Relaxation: Besides sleep and recreation, everyone needs time to sit and daydream, or to watch the world go by. Take regular breaks from work (including time for a decent lunch away from your desk). Reserve one full day of each week for not doing anything “productive.”
Eat: Eat the right things, that is. Fresh produce. Whole grains. Fish and other lean proteins. You don’t have to ban coffee and doughnuts entirely, but never consume them as the whole of a main meal. And remember the hows of healthy eating: no gobbling or gulping or multitasking.
Stay in Touch with Your Support Network
Another frequent casualty of transitional overwhelm is human connections—just when you need them most. Never let support-group attendance slide. Keep up other regular interactions with family, friends, and social groups. Don’t hesitate to call for help when you’re stressed out—or to invite a friend over “just to chat” (and to get your mind off stressful topics entirely).
Remember the Higher Power element of your support network, too. Keep up regular prayer/meditation or whatever practices nurture you spiritually. (Writing out prayers—or otherwise journaling—can be especially helpful during transition periods.)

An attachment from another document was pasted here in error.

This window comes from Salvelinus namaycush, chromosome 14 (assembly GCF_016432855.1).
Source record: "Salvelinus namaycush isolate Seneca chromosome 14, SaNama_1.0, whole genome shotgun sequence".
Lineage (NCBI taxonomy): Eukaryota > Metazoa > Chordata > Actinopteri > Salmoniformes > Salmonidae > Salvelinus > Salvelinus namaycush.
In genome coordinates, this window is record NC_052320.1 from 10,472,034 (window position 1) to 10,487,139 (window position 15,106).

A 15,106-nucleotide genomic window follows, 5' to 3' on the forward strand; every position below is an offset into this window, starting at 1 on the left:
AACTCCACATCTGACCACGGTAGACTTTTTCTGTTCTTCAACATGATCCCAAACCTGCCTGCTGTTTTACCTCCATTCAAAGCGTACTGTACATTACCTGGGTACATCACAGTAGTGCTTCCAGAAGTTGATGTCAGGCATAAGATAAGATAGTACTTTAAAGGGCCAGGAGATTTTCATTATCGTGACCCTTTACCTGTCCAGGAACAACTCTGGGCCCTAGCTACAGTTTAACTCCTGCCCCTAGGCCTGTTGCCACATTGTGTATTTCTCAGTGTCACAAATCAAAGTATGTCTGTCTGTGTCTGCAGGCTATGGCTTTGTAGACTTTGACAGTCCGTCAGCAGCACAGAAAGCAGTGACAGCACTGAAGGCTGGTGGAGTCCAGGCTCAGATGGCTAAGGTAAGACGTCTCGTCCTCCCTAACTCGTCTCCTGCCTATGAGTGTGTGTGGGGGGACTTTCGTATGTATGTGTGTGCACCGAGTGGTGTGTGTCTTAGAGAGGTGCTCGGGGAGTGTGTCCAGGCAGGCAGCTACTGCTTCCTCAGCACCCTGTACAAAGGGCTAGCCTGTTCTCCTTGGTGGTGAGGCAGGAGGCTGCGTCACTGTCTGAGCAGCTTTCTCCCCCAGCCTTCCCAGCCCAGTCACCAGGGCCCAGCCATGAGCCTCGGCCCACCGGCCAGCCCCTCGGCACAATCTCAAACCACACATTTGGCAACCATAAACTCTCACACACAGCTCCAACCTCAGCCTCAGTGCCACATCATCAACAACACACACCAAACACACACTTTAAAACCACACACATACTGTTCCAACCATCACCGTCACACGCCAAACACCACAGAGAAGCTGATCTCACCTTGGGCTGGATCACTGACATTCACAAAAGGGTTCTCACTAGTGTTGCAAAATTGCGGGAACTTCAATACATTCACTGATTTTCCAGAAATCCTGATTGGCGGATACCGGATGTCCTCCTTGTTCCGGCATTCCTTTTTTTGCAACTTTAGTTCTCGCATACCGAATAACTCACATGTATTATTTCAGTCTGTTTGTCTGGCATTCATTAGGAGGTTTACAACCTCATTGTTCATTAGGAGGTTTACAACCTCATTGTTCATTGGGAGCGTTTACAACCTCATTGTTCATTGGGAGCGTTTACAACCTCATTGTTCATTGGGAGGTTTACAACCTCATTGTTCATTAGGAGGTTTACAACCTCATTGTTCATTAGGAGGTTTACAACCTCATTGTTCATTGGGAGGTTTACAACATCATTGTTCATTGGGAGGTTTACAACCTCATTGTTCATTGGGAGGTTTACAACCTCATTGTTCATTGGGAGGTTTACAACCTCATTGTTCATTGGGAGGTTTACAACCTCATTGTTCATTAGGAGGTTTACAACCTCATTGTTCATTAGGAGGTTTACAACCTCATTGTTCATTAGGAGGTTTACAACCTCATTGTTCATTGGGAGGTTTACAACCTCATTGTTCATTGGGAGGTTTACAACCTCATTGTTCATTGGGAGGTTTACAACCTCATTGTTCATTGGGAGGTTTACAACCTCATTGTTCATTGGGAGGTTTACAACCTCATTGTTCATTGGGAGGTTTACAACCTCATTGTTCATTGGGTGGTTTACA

Keep a Realistic Perspective
All that said, some good-in-themselves things may have to go, at least for a while. Take a careful look at what’s currently consuming your time and how necessary those activities really are (or will be, in post-transition life). There is a saturation point to human schedules.
In most cases, “screen time” is the first thing you can dispense with. If you cut out all television and all non-work computer time and still feel overloaded, ask yourself:
- Are there social/Meetup/volunteer groups I’m staying in from pure habit, rather than because I genuinely enjoy them?
- Are there chores I can delegate or projects I can contract out?
- Can I free some productive time by reducing my driving—by taking public transportation, telecommuting, or doing errands at off-peak hours?
Be willing to let anything go that’s not essential. Just remember that “essential” includes at least one regular leisure activity, one regular physical activity, and one regular social activity (you may be able to combine any or all of these).
Presented in a clump, all this may sound as stressful as the transition itself: so practice these tips one at a time, as you should do with everything pertaining to transitions. Looking at the whole list too often will intensify your sense of overwhelm and perhaps paralyze you.
Trying to plan every step can also hurt you in another way: it tempts you to become obsessed with making everything “just so” and controlling even the uncontrollable. The harder you try to make every situation foolproof, the angrier and more frustrated you’ll feel when the inevitable glitch turns up. “I deserve better for all the effort I put in” is a common excuse for abusing substances in misguided attempts to spite the world.
If you take away nothing else from this article, remember to focus on one top priority at a time, and to accept what you can’t change. Eventually, you will make it through the transition period—and will realize it was all worthwhile.